Location: 4130 North Seventh Avenue
Eats/drinks: Brunch, pastries, burgers, wood-fired fare, coffee, cocktails
Open: About a month
Hours: 7 a.m. to 6 p.m. Thursday and Sunday, 7 a.m. to midnight Friday and Saturday
Phoenix's Melrose District calls to mind antique stores, rainbow crosswalks, maybe a rowdy patio at Thunderbird Lounge. And, now, Valentine.
Valentine's wacky Instagram feed, which serves up posts of whole roasting pigs and newspaper clippings of UFO sightings, had us aching to check out the restaurant, which opened in December 2020.
Inside, floor-to-ceiling windows frame a casual, Seventh Avenue-facing patio, where diners enjoy waffles and wine. The airy Southwestern ambiance is complemented by, naturally, mid-century modern furniture. The south end of the space was more laissez-faire with wooden lounge seating and a cream velvet sectional. The restaurant and bar area has light turquoise booths, tan and black geometric chairs, and an open kitchen. A neutral-toned wine display separates the areas.
Valentine's co-owners are Chad Price and Blaise Faber. The latter is the guy who curated the cocktail list at Chris Bianco's Tratto. But Price can speak to the food. "When I had to decide how to describe the food, I chose 'wood-fired,'" he told us during our visit, though he didn't want to pigeonhole the restaurant as one specific type of cuisine.
Brunch was on our brains. After some negotiation, we approached the terracotta-tiled bar to place our order: the Breakfast Sandwich, Veg Burger, Hiramasa Crudo, Churro Waffle, and a Bloody 'Bull' Mary. The steak and eggs beckoned but would have to wait for another day. Our server handed us a number and we found a place to sit.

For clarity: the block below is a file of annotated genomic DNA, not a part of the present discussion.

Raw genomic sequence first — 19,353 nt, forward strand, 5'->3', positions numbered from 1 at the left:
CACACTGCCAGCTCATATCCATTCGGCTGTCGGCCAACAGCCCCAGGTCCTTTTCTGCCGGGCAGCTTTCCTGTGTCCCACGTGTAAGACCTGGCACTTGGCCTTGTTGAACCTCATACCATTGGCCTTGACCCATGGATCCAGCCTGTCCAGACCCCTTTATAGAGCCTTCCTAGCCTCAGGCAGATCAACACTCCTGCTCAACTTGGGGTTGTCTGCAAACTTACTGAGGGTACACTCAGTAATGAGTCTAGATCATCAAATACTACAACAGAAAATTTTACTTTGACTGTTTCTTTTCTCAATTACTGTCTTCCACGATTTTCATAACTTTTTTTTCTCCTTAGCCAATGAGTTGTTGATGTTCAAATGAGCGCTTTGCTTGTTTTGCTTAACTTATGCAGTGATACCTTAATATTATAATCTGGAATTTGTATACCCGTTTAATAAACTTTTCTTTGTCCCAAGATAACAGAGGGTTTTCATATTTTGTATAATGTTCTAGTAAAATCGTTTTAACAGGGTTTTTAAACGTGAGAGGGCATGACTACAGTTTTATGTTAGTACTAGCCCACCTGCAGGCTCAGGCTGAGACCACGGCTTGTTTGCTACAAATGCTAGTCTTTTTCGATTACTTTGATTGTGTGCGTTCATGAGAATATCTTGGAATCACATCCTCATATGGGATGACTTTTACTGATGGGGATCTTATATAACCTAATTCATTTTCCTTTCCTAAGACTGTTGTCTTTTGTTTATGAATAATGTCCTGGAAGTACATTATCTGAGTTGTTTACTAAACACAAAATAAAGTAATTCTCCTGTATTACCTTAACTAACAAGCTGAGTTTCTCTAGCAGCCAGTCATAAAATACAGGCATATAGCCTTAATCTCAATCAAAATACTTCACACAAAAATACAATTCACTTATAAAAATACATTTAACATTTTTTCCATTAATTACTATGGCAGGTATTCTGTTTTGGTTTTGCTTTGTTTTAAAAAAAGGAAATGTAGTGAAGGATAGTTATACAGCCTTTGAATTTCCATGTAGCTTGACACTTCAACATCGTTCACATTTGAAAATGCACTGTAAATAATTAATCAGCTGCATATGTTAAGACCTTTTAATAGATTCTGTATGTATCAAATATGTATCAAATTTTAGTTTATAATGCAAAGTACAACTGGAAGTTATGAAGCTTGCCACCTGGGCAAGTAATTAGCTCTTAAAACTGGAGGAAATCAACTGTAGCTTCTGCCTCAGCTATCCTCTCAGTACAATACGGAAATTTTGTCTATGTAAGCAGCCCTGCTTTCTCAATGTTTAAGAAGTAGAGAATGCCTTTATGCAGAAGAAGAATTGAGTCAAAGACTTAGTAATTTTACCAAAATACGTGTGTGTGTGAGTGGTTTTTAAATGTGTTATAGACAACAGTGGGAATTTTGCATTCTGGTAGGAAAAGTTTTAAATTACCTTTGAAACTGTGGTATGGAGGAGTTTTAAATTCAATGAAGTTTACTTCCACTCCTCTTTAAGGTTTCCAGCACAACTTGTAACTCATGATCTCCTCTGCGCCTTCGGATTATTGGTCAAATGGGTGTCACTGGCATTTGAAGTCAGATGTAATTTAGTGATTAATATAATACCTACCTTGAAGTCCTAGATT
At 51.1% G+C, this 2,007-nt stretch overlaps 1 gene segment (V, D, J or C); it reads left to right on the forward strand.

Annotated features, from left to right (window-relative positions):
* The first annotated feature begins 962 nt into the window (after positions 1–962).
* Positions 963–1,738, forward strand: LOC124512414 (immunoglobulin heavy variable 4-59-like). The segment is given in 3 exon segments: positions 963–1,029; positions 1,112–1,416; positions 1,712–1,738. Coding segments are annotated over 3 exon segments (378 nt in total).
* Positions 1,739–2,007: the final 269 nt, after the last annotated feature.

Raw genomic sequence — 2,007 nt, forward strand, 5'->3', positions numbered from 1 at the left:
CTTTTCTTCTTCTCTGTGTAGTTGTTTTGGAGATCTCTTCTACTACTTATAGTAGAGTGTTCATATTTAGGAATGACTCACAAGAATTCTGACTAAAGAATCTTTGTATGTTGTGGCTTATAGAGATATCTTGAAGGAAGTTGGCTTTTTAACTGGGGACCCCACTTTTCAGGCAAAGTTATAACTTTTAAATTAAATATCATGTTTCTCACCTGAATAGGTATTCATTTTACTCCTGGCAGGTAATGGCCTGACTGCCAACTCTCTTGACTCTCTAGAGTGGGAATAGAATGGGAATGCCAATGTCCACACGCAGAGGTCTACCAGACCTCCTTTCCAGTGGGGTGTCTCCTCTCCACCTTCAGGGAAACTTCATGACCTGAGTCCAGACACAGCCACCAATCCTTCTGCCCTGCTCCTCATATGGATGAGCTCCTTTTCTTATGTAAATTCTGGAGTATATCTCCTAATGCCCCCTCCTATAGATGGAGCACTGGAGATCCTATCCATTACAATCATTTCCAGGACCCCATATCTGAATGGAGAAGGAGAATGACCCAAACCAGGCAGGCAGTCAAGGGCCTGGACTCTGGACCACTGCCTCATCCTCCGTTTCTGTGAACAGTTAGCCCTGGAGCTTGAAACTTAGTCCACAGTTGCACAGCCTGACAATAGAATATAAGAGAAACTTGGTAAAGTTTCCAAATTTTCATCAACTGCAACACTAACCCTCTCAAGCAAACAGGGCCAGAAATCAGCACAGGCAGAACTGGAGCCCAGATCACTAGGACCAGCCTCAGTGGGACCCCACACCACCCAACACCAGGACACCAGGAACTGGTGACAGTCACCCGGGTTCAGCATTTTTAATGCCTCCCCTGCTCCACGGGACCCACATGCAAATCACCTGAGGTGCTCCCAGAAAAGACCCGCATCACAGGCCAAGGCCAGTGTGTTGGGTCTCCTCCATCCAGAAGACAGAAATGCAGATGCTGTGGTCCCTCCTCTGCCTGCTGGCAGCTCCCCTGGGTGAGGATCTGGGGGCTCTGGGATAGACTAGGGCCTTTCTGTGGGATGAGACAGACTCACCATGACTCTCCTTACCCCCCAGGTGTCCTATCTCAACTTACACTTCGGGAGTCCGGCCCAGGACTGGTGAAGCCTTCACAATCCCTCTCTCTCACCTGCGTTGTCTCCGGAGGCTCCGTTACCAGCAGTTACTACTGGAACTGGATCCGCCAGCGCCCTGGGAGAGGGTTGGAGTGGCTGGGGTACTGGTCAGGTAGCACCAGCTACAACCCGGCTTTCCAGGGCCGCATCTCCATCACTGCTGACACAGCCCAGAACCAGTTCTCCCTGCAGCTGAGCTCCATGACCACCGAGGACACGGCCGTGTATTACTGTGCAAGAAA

The Breakfast Sandwich arrived first. Two heavily buttered and perfectly pan-seared slices of toast hugged a marbleized egg, house-made sausage, pimento cheese, and aioli. The thing was buttery bliss, one of our favorite parts of the meal.
A server donning all black brought out the Hiramasa Crudo next, a welcome fresh addition to the meal. The dish is made with thinly sliced Japanese yellowtail kingfish topped with brown butter, a tomatillo and fish sauce vinaigrette, charred golden raisins, and scallions. The golden raisins were a strange inclusion to an otherwise refreshing plate, which will be perfect on a hotter day.
The Bloody 'Bull' Mary was presented nicely enough, with a large cube of ice and skewered olives served in a tall glass. Though it didn't lack vodka, the cocktail needed flavor. Perhaps more bloody mary mix would do the trick.
For everything we forked down, there was still much left to conquer. Valentine's pastries are made in-house. And its sleek black Marzocco machine would make any espresso fanatic eager for a shot. We're fine waiting. When it comes to Valentine, like any dizzying new love, a little mystery goes a long way.